DETROIT -- Tigers left-hander Matt Boyd had to take one look toward the outfield upon his arrival at Comerica Park this week and think he found fly-ball heaven, a wide-open prairie of outfield grass in the downtown ballpark.
"It's a little better," the fly-ball pitcher said after firing seven solid innings in a 2-1 win over the Royals on Wednesday night. "Rogers Centre wasn't as friendly for that."
Then, Boyd got a feeling of what it's like when the stands are filled.
As Boyd walked off the mound at the end of the seventh inning, having held the American League Central-leading Royals to a run on seven hits with help from a dozen fly-ball outs, much of 34,628 fans in attendance rose to their feet to cheer him. It's the kind of reception David Price received after his first outing here last year.
Price was prepared for it. Boyd, just six days removed from the non-waiver Trade Deadline deal that brought him over from the Blue Jays for Price, wasn't quite as ready.
"I was kind of overcome by some great emotions there," Boyd said after his first Major League win. "It was pretty sweet. It was an awesome, awesome feeling."
While Daniel Norris, the showcase prospect in the Price trade, arrived with a well-known resume, Boyd did not, at least not to most. The 24-year-old left-hander was a Top-10 Jays prospect who pitched his way from Double-A New Hampshire at season's start to Toronto by the end of June. However, not many had seen him.
It didn't take long to recognize what got Boyd to the Majors. Time and again, he pounded the upper lofts of the strike zone, challenging Royals hitters to drive the ball. It's a strategy that worked for him on his way up the Blue Jays' system, even at the cozy ballpark at New Hampshire, where the right-field corner is just 306 feet from home plate. It didn't work as well in Toronto, where he gave up five home runs over 6 2/3 innings in two losses over as many starts.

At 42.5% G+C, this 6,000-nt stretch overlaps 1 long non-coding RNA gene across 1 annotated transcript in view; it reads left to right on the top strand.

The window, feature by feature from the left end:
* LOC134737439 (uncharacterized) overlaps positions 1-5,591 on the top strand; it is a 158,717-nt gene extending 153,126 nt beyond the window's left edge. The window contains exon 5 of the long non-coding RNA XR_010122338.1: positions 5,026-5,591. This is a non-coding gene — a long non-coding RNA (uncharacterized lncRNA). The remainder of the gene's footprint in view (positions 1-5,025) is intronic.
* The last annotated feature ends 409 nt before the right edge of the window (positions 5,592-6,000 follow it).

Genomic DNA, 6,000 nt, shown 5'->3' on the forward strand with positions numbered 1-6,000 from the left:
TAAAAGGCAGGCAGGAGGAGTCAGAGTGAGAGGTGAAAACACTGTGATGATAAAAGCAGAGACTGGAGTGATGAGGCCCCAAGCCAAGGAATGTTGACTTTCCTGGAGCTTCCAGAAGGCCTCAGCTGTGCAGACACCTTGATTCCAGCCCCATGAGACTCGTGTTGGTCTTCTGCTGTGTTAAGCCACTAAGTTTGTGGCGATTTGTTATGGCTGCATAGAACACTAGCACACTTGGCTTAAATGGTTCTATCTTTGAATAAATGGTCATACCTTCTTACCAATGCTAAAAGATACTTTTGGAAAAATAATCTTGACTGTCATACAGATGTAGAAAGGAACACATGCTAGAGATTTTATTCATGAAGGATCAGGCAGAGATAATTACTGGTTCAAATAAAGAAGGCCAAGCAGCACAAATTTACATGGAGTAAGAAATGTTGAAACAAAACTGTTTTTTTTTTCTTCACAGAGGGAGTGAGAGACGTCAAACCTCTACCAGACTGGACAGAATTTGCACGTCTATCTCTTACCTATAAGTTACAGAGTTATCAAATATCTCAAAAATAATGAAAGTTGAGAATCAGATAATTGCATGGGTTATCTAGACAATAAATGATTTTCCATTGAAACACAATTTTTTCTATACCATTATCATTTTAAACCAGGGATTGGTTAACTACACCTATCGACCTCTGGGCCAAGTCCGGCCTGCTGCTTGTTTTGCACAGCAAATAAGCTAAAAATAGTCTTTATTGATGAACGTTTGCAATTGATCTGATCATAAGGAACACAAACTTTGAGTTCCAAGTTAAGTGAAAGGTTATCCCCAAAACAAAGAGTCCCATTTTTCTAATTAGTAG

"Rogers Centre, the ball jumps, it flies," said Tigers outfielder Anthony Gose, a former Blue Jay. "It's a lot smaller ballpark than here. The gaps are big, but the ball flies. This is a whole different animal here."
Comerica Park was a relative teddy bear for Boyd. Add in an aggressive Royals lineup, and what looked like a mismatch opposite Johnny Cueto swung in his advantage.
"We went into the game with a game plan where we wanted to throw guys, and he executed it," catcher James McCann said. "He's got a fastball that rides a little bit. He's got good velo from the left side. We were able to live in the top of the zone tonight and get outs that way."
Boyd recorded just three ground-ball outs, but he didn't need them. His ability to induce popups and fly balls was his strength.
"He just pitched up in the zone," Royals manager Ned Yost said. "We couldn't center him up with his fastball. He threw some good sliders, good curveballs, but we just couldn't get on top of his elevated fastball."
Said McCann: "The big thing is you have to have the velocity to go up in the zone. You can't live in the top of the zone throwing 90 miles an hour. Guys will be able to get on top of that and hit it pretty well. But when you're able to throw it 94-95 top of the zone, that's tough to catch up to."
And when they do, it could be tough to hit out. And in that sense, last week's trade could be a godsend for Boyd, who goes from a division of hitters' parks to Comerica Park, Kauffman Stadium -- where he's slated to make his next start -- and Target Field, among other AL Central venues.
As for his new home, Boyd said, "It's an awesome park to pitch in and awesome fans to play in front of."
Jason Beck is a reporter for MLB.com. Read Beck's Blog, follow him on Twitter @beckjason and listen to his podcast. This story was not subject to the approval of Major League Baseball or its clubs.